Such structures as the Bullitt Center, under construction in Seattle, maximize the use of energy efficiency and “smart” technologies, blazing a trail for the wired, responsive, sustainable structures of the future. Wikimedia Commons/Joe Mabel
The future of smart buildings can be seen by studying the current trailblazers, which can be found all over the world.
February 19, 2013—The future of “smart buildings” can be seen clearly in a group of trailblazing projects scattered around the globe in places as disparate as Helsingborg, Sweden; Seattle; Washington, D.C.; and Lagos, Nigeria. These trailblazing projects all embrace technology and energy efficiency throughout the lifespan of the building, according to Ray Crowley, an industry analyst with Verdantix, a London-based independent analyst firm that focuses on energy, environmental, and sustainability issues.
“A smart building today is one [that] enables owners, occupiers, and facility managers to use relevant data to conserve and add value by continually improving internal air and light quality while optimizing management and maintenance regimes,” Crowley said in his February 14 webinar The Future of Smart Buildings.
“The smart building today has a building management system, leverages real time data, it communicates to users via real time displays, and there is an emphasis on continuous commissioning,” Crowley said.
The best examples of smart buildings provide useable real time data that allows owners and building managers to adjust lighting, heating, and cooling systems on the basis of precise requirements, optimizing efficiency. This, coupled with embracing passive strategies to ventilate and light a building, can result in impressive energy savings.
The webinar presented 10 trailblazing projects that represent the cutting edge of smart building technologies and the future of the market. The projects display leadership in many or all of the nine sustainability initiatives identified by Verdantix as creating value—energy efficiency, on-site renewables, water efficiency, sustainable materials, sustainable transportation, waste management, biodiversity, optimized management, and indoor environment quality.
“We looked for buildings in different climate zones. We have looked for buildings that are inland and adjacent to the sea. We have looked for buildings in markets that are in different stages of their economic, business, and real estate maturity cycles. And so each individual building is a trailblazer in its own right,” said Crowley.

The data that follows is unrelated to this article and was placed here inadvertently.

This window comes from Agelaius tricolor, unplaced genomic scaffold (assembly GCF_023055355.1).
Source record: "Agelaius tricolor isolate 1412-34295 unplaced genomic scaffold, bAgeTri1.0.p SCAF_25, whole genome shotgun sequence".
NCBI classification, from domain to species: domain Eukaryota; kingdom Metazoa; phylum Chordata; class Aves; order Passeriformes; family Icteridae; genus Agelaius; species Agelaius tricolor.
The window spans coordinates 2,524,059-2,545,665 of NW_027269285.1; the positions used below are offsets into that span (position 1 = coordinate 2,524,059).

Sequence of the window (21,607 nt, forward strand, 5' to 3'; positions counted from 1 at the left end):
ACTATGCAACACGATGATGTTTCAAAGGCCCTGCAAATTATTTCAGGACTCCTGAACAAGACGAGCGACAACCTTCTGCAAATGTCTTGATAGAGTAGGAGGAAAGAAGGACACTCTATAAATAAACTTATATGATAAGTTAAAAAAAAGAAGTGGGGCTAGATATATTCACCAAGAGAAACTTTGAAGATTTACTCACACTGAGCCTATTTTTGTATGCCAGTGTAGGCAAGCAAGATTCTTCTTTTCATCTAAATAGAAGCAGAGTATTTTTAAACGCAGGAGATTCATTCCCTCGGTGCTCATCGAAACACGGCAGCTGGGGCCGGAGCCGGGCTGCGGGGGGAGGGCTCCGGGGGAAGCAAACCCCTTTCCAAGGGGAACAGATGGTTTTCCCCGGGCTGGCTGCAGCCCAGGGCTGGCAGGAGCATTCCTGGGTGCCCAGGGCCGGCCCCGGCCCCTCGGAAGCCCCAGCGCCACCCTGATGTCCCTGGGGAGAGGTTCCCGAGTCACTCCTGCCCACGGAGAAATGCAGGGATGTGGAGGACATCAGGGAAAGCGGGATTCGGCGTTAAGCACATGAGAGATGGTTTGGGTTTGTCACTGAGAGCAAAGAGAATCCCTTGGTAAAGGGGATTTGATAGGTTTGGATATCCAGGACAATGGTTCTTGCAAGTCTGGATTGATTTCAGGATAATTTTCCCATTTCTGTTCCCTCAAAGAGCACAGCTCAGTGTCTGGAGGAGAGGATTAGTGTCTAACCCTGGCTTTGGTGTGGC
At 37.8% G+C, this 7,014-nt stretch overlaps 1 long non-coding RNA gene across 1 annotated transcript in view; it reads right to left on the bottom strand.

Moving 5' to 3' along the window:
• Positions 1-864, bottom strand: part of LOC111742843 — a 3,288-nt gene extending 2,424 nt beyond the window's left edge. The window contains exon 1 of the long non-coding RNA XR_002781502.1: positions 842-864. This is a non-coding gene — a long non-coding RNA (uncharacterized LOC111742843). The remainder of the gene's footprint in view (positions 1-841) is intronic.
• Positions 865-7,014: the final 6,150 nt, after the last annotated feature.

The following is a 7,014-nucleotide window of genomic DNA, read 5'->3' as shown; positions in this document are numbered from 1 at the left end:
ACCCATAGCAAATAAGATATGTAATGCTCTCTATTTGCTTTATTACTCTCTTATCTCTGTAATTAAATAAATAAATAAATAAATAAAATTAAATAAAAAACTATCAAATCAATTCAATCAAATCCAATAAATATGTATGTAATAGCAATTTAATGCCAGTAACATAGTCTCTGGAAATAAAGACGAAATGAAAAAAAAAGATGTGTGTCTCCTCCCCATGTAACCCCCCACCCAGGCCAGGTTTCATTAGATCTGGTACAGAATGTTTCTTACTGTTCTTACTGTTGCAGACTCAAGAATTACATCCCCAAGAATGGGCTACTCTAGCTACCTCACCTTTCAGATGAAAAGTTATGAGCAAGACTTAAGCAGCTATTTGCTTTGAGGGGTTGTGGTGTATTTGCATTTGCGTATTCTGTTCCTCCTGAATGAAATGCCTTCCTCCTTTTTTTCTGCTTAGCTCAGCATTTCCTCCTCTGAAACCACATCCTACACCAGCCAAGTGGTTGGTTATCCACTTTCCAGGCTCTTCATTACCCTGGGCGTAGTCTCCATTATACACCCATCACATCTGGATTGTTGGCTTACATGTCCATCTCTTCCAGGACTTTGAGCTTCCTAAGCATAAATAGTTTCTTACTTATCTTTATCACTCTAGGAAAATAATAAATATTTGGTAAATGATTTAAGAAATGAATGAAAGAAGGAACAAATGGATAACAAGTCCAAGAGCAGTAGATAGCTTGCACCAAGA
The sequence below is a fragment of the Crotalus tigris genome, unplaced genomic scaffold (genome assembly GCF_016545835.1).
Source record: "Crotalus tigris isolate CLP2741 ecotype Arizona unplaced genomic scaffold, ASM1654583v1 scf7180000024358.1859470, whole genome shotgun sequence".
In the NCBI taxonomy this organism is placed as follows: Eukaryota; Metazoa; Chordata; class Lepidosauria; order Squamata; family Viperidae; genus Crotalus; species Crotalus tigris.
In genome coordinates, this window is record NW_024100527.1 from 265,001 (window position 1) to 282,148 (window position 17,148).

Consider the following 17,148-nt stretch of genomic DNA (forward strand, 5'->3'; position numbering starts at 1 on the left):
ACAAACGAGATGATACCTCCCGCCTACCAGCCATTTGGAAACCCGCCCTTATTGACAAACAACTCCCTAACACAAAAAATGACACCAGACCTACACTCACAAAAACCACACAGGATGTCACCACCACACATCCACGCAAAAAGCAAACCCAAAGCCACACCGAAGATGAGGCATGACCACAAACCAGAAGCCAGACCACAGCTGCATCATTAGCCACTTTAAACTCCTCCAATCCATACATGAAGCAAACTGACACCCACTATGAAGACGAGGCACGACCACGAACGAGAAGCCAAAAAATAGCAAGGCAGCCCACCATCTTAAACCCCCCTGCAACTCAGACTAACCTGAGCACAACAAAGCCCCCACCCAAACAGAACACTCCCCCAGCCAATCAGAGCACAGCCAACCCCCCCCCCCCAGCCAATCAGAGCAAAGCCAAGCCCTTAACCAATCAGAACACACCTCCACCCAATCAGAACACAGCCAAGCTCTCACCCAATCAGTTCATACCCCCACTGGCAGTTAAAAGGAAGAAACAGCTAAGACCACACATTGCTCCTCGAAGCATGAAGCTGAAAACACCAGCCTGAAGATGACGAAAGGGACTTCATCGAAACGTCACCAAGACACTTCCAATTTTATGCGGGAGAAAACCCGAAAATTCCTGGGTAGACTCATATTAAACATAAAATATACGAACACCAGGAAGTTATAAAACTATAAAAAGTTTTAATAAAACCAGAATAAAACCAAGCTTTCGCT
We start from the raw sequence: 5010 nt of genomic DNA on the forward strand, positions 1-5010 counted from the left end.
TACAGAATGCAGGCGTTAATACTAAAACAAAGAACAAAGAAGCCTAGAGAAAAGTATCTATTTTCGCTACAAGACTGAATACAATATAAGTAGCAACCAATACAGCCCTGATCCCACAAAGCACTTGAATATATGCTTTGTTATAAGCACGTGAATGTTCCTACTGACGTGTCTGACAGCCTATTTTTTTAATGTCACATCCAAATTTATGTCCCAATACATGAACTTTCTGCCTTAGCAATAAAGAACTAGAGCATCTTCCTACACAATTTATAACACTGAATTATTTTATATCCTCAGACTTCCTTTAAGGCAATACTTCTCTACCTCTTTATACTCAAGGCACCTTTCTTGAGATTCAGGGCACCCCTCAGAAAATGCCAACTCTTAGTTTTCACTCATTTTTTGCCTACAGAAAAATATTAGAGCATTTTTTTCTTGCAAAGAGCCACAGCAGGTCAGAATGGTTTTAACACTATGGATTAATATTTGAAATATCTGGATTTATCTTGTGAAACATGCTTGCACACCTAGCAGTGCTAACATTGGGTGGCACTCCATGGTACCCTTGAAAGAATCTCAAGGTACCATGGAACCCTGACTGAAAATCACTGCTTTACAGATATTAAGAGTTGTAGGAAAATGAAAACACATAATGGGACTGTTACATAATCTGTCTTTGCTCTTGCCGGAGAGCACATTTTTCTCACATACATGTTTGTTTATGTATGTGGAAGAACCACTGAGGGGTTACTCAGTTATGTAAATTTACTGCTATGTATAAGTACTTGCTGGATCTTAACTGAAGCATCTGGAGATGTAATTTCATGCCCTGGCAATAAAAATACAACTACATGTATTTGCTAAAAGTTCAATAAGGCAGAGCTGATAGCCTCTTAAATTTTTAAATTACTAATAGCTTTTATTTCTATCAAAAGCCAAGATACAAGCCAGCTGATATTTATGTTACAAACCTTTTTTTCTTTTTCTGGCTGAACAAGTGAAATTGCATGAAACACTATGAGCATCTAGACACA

The Väla Gård office building in Helsingborg, Sweden, was identified as one of the trailblazers. Passive design strategies and on-site power generation make the structure net zero, generating more energy than it consumes. The building conserves energy by maximizing natural lighting and employs an efficient LED system that utilizes sensors of motion and daylight to adjust artificial light.
Also on the list is the Bullitt Center under construction in Seattle. The 50,000 sq ft building will be net zero by virtue of a solar photovoltaic array. The structure will also capture Seattle’s abundant rainfall for use in the building. And all occupants will have access to fresh air and daylight.
The center will also avoid any items on the International Living Building Institute’s Red List of building materials that includes mercury, lead, chlorofluorocarbons, and polyvinyl chloride.
“So it’s a very rigorous approach to procurement during the construction and fit-out stages,” Crowley said. “And this is really to improve and continually maximize the air quality of the indoor environment.”
The Heritage Place, under construction in Lagos, Nigeria, is also on the list. The building will use 30 to 40 percent less energy than a comparable building in the region, aided by a mixed-mode ventilation system and high-efficiency lighting.
“Innovation can be found in all markets,” Crowley said. “And certainly the approach taken in each of these projects is indicative of the integrated design approach, [looking] to optimize passive and active efficiencies, which is really embedded in lifecycle—whole life—thinking.”
The future of smart buildings is founded on a six-step process for project development that begins with integrating all of the stakeholders early—in the conceptual design process--Crowley said. This not only includes engineers and architects, but also stakeholders usually not involved at this stage, such as building managers.
The next step is to maximize passive technologies that harness natural light and heating and cooling to optimize investment in mechanical and electrical equipment. “We see this as a key,” Crowley says.
The third step is to establish targets that emphasize operational performance. Fourth is to leverage the data available to ensure optimal design, construction, fit-out, and management. Earlier smart building projects can provide data here for new buildings.
The fifth step is to explore innovative financial options to hedge cost premiums for the added technology in the buildings, such as incentives. And finally, aim to meet the Living Building Challenge standards as a goal.